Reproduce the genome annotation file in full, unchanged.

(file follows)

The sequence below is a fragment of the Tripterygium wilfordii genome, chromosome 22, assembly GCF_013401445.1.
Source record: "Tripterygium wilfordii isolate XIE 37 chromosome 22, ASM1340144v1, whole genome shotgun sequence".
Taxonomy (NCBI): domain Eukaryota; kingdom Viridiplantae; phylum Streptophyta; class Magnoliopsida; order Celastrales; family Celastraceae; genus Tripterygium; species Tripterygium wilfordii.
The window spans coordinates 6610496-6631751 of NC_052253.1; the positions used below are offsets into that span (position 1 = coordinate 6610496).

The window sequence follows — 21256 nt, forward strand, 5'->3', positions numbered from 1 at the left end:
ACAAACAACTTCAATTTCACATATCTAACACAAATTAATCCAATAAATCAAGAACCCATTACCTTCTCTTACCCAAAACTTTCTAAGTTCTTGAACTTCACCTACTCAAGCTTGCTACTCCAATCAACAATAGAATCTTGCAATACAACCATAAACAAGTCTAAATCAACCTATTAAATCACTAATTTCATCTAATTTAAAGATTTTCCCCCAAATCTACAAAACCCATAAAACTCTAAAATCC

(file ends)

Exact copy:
The sequence below is a fragment of the Tripterygium wilfordii genome, chromosome 22, assembly GCF_013401445.1.
Source record: "Tripterygium wilfordii isolate XIE 37 chromosome 22, ASM1340144v1, whole genome shotgun sequence".
Taxonomy (NCBI): domain Eukaryota; kingdom Viridiplantae; phylum Streptophyta; class Magnoliopsida; order Celastrales; family Celastraceae; genus Tripterygium; species Tripterygium wilfordii.
The window spans coordinates 6610496-6631751 of NC_052253.1; the positions used below are offsets into that span (position 1 = coordinate 6610496).

The window sequence follows — 21256 nt, forward strand, 5'->3', positions numbered from 1 at the left end:
ACAAACAACTTCAATTTCACATATCTAACACAAATTAATCCAATAAATCAAGAACCCATTACCTTCTCTTACCCAAAACTTTCTAAGTTCTTGAACTTCACCTACTCAAGCTTGCTACTCCAATCAACAATAGAATCTTGCAATACAACCATAAACAAGTCTAAATCAACCTATTAAATCACTAATTTCATCTAATTTAAAGATTTTCCCCCAAATCTACAAAACCCATAAAACTCTAAAATCC